Peer Review

  • Once reviews are sent out to reviewers, reviewers will once again (as in 2020) have the opportunity to return reviews that they either feel they are not qualified to review (e.g., there was a mismatch in the reviewer assignment) and/or they believe they have a conflict of interest (e.g., they recognize the work or writing of a close colleague).

  • Chairs monitor reviewer progress throughout the review period of about three weeks. When reviewers are unable to complete reviews, chairs tap into “back up” reviewers as needed. These reviewers must also be qualified to review.

Making Accept/Reject Decisions

  • When the review period is closed, chairs begin to review the reviews. This includes determining alignment in a single review between the scores, comments, and recommendation as well as between reviews. If there is a mismatch within a single review or between reviewers, the chair may either accept the recommendation of two of the three reviews or assign a fourth reviewer.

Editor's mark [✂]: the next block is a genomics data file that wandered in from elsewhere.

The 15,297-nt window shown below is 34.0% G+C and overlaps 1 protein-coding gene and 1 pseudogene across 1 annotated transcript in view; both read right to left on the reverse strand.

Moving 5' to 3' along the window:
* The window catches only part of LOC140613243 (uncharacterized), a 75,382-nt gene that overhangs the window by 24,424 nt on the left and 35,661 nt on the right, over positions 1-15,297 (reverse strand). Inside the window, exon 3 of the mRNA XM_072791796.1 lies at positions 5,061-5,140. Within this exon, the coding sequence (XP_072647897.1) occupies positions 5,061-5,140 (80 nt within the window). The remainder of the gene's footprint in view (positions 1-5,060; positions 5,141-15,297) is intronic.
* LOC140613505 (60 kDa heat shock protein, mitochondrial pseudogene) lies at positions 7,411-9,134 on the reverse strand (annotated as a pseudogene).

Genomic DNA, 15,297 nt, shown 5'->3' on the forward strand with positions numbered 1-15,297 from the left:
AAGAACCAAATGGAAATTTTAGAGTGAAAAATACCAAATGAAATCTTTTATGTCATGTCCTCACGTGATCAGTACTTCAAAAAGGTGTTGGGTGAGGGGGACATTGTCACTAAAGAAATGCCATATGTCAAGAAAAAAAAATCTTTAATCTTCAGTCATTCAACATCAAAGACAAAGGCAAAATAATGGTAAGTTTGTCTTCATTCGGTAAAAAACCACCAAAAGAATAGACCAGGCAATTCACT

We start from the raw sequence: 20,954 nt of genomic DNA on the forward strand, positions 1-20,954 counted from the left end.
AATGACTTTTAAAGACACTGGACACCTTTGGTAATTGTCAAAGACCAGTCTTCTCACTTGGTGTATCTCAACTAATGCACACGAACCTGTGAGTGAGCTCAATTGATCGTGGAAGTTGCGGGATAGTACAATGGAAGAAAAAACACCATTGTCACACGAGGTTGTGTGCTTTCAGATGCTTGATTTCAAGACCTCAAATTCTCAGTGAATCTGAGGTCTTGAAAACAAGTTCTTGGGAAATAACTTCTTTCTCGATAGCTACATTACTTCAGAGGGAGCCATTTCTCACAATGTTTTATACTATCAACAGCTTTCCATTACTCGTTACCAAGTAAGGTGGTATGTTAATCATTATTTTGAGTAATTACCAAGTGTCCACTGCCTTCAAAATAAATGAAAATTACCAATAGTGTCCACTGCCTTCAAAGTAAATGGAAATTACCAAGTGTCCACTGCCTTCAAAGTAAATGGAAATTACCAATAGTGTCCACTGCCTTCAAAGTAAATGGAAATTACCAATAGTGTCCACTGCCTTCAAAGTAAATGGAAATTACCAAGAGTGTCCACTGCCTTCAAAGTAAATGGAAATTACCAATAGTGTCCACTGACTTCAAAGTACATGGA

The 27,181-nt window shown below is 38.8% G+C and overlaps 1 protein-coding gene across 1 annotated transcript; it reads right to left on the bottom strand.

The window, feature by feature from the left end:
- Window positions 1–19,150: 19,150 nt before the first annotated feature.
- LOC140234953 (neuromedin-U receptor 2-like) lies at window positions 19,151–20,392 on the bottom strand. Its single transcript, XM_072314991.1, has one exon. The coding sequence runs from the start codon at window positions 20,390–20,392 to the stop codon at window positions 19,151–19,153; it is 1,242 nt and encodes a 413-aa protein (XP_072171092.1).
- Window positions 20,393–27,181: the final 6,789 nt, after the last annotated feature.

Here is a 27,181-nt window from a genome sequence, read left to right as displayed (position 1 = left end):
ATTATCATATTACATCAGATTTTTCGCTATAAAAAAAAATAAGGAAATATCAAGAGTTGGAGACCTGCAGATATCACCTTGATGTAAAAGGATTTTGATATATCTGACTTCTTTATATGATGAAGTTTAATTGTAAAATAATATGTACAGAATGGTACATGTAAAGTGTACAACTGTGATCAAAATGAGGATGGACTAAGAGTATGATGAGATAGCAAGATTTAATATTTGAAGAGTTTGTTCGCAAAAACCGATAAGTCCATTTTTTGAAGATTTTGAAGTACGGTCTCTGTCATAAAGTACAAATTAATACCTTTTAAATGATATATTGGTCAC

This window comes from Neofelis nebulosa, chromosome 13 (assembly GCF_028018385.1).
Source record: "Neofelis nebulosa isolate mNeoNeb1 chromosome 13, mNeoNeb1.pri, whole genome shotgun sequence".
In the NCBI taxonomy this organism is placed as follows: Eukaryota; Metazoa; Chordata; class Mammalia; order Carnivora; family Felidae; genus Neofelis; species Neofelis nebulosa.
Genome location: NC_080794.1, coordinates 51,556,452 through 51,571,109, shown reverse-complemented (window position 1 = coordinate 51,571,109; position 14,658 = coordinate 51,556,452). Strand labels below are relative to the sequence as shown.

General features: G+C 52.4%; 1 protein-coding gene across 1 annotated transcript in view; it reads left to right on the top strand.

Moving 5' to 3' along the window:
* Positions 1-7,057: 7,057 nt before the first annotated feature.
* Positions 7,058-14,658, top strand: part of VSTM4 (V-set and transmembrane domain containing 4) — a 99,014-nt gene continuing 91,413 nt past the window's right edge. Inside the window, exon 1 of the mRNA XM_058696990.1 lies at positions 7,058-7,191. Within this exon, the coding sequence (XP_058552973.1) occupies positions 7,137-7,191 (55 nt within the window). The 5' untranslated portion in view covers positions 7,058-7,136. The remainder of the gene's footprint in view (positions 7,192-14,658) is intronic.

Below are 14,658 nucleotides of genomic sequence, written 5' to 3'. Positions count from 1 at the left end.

• If in reviewing comments, chairs are made aware of potential plagiarism or inappropriate comments, this is immediately referred to the ASHE Executive Director for investigation. In cases of the latter, the review may be deleted and assigned to a fourth reviewer; the other reviews of this reviewer will also be examined.

  • The guidance provided to chairs is: “You should strongly consider proposals that receive a score of 4.5 and higher for acceptance. Proposals that receive scores of 3.5 and lower should be strongly considered for rejection. Proposals which receive scores of 3.51 to 4.49 should be evaluated more closely.” In instances when a chair wants to reject a proposal with an average score 4.0 or accept a proposal with an average score of 3.5, they must consult with the Program Committee Co-Chairs.